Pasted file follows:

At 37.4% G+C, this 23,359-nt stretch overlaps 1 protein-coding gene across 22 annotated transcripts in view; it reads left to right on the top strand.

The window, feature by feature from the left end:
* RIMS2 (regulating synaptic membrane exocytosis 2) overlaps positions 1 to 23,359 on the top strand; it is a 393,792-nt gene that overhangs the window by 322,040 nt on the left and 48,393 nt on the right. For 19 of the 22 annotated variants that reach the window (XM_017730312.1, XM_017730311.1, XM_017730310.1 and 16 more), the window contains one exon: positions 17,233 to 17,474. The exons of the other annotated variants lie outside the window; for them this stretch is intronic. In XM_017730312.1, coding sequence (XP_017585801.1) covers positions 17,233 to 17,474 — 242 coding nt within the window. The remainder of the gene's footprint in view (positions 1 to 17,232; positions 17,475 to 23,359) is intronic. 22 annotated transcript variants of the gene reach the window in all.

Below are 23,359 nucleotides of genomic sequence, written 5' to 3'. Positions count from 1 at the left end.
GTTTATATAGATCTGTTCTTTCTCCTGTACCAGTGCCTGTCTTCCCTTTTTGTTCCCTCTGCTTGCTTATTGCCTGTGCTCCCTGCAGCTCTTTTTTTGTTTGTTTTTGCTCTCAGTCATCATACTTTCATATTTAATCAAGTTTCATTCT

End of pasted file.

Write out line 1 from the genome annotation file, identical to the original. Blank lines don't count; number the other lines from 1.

At 37.4% G+C, this 23,359-nt stretch overlaps 1 protein-coding gene across 22 annotated transcripts in view; it reads left to right on the top strand.